The summer of 2015 will be Croatia’s 24th as an independent country and second as a member state of the European Union. The nation’s capital, Zagreb, is an attractive entry point to a land whose coast has been drawing foreign visitors since it was part of Yugoslavia and even long before.

Prior to the outbreak of World War One, in 1914, the resort town of Opatija, on the Adriatic coast, was regarded as one of Europe’s finest seaside destinations. Aristocrats and well-to-do members of the Austro-Hungarian society spent prolonged periods in fashionable Opatija, which was given special status as a climatic wellness resort. They would enjoy long perambulations on the Lungomare promenade, which even today affords fine views of Kvarner Bay, and more strenuous walks up to the summit of Mount Ucka, at 1,401 metres above sea level.

Opatija’s Croatian Museum of Tourism

Opatija retains many of the fine villas and grand hotels that helped elevate its reputation, especially from the 1860s onwards. One of the oldest buildings – Villa Angolina, built in 1844 as a summer residence for Iginio Scarpa, a wealthy merchant from the town of Rijeka – is regarded as the birthplace of tourism to the region. Today the villa houses the Croatian Museum of Tourism and conveys how royal visits and developments to the region’s transport infrastructure helped stimulate the take-off of tourism to the Adriatic.

Many people are surprised to learn that sunbathing and beach holidays are a relatively recent development. The Austro-Hungarian aristocrats preferred visiting over winter months, due to Opatija’s mild micro-climate. You don’t need a thermometer for evidence of that, a stroll through the Botanical Gardens will suffice. Exotic species from around the world thrive, including banana plants. Wellness treatments remain popular and a modern thalassotherapy centre stands within the centre of the town.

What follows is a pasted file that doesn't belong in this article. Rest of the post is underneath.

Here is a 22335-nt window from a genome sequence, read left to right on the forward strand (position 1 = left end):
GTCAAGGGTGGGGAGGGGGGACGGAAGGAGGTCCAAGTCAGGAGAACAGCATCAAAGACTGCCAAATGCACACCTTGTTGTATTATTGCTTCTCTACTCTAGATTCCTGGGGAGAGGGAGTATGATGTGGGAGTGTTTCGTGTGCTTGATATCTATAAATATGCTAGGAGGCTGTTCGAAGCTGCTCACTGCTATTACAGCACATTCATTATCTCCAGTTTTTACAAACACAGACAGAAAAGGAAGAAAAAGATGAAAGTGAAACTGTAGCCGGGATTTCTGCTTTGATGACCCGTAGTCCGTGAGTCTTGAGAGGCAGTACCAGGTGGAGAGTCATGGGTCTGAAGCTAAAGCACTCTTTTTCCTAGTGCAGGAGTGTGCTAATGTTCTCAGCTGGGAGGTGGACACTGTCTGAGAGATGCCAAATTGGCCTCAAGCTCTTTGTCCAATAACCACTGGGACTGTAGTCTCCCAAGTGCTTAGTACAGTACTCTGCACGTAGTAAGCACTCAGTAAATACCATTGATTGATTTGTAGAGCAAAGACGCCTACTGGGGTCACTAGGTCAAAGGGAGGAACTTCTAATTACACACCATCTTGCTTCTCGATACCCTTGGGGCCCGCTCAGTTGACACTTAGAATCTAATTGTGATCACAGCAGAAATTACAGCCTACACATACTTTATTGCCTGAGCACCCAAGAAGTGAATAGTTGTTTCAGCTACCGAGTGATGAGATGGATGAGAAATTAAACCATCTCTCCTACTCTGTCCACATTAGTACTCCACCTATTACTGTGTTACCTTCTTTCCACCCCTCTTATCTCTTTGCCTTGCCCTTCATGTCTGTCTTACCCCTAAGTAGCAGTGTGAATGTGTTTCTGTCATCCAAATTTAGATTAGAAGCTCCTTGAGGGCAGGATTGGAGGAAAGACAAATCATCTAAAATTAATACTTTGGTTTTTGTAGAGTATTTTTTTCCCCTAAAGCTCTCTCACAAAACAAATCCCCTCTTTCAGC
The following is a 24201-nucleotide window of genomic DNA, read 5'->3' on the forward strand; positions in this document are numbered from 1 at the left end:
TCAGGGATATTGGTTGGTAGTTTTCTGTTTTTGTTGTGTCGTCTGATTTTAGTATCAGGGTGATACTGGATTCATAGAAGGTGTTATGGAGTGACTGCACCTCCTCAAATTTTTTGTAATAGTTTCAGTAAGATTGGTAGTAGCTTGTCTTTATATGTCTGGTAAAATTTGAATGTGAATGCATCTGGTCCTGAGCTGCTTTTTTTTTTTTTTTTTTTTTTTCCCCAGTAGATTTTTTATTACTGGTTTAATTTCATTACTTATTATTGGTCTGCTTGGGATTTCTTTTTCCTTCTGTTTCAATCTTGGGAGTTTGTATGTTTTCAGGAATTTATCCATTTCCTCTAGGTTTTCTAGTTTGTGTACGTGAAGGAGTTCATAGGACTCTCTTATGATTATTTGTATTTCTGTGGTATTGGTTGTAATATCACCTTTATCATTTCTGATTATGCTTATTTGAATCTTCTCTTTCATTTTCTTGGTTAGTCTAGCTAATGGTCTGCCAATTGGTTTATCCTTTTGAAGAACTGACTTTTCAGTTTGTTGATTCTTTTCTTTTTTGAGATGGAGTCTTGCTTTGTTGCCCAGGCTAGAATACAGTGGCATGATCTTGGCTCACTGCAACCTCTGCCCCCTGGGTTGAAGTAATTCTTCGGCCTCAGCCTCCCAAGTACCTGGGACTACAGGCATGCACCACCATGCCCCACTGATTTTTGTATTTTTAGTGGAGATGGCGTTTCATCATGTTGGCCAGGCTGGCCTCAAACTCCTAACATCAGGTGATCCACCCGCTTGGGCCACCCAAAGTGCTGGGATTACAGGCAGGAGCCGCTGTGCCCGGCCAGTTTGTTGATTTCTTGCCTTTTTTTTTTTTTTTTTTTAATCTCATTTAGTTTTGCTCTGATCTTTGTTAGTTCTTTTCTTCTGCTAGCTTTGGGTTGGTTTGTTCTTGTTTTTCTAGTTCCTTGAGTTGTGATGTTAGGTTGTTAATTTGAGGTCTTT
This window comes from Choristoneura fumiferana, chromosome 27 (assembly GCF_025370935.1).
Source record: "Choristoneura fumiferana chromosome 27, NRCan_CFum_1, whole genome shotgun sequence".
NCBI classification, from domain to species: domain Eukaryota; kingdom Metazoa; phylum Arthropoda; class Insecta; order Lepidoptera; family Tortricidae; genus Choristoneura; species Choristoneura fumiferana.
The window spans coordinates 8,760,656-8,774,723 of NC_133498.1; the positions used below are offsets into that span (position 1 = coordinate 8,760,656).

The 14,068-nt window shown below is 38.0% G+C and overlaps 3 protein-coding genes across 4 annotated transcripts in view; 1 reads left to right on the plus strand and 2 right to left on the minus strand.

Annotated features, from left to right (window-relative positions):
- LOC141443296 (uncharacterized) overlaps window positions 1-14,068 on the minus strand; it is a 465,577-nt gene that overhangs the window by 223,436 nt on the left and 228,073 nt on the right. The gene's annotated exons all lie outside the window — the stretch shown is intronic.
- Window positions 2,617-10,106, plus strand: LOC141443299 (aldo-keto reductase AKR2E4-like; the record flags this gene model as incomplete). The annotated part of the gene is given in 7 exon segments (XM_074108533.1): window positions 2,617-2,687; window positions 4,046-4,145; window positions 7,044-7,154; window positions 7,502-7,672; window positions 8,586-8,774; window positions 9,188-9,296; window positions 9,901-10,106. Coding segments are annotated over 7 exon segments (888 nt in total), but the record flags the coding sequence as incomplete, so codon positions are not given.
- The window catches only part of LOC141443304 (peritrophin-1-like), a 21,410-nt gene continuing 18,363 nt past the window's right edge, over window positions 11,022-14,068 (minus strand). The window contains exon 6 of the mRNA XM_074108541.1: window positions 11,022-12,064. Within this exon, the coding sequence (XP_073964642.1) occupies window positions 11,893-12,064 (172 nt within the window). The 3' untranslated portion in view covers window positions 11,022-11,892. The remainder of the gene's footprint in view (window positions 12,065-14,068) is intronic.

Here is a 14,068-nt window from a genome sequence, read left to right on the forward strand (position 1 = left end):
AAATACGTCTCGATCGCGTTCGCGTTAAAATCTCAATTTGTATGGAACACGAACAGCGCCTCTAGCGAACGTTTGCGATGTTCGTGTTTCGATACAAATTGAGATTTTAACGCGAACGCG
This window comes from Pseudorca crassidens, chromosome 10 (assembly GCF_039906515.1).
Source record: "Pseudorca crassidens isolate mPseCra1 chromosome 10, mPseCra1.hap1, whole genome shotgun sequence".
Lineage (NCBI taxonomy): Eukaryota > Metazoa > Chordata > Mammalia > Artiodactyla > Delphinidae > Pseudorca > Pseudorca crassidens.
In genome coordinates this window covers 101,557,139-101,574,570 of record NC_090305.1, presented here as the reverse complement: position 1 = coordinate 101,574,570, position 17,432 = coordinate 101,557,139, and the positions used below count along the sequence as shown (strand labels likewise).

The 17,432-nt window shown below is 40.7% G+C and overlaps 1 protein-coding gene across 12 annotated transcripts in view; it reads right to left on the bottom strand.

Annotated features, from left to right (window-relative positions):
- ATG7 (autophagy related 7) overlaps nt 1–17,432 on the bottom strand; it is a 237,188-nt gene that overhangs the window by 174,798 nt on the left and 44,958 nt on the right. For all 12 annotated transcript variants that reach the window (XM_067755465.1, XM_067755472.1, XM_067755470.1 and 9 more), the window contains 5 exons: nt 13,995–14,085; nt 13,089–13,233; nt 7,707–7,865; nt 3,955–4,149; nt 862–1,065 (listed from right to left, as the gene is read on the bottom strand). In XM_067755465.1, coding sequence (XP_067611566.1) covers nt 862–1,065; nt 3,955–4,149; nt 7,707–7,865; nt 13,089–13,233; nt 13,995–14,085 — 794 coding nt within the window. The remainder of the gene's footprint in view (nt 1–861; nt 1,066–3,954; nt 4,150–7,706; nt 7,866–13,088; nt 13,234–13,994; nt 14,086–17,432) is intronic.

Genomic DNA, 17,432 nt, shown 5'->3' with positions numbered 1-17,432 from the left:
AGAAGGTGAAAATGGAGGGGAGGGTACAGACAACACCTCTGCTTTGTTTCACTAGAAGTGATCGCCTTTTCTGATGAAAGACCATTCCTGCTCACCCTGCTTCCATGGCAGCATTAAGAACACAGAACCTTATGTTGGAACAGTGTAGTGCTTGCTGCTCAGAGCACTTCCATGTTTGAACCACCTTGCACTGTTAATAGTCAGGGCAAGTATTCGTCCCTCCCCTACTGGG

Pula and the Roman Empire

Elsewhere in Croatia bears evidence of a domination by an even older empire than that of Austro-Hungary. The Romans held sway over the region around 2,000 years ago and some of the best preserved examples of their influence can be seen in the city of Pula.

Much of Pula’s vast amphitheatre remains intact. The ancient entertainment venue was constructed from around 27BC to 68AD, with three tiers of stone arches rising around a central arena. Today you can see artefacts displayed beneath the ground, in subterranean chambers once used to house gladiators and other performers. A Roman temple, dedicated to Augustus, stands in the centre of the city, along with three of ancient gates.

The most spectacular is the Arch of the Sergii, a triumphal arch recording the exploits of three brothers during the Battle of Actium – a decisive naval engagement of 27BC in which the combined fleet of Mark Anthony and Cleopatra was defeated. Today the gate stands on a pedestrianised city shopping street between pastel coloured buildings.

Pula Arena, a Roman amphitheatre, constructed from 27BC to 68AD, Pula, Istria, Croatia

Pula Arena, a Roman amphitheatre, constructed from 27BC to 68AD, Pula, Istria, Croatia.

Dubrovnik and the Coast

Croatia also has coastal resorts providing a balance between urban centres rich in heritage and affordable, family-orientated beach holidays. One of the reasons why Dubrovnik has become such a popular hub for summer tourism is that it offers the combination of a UNESCO World Heritage Site medieval walled city with a historic harbour plus beaches renowned for crystal waters.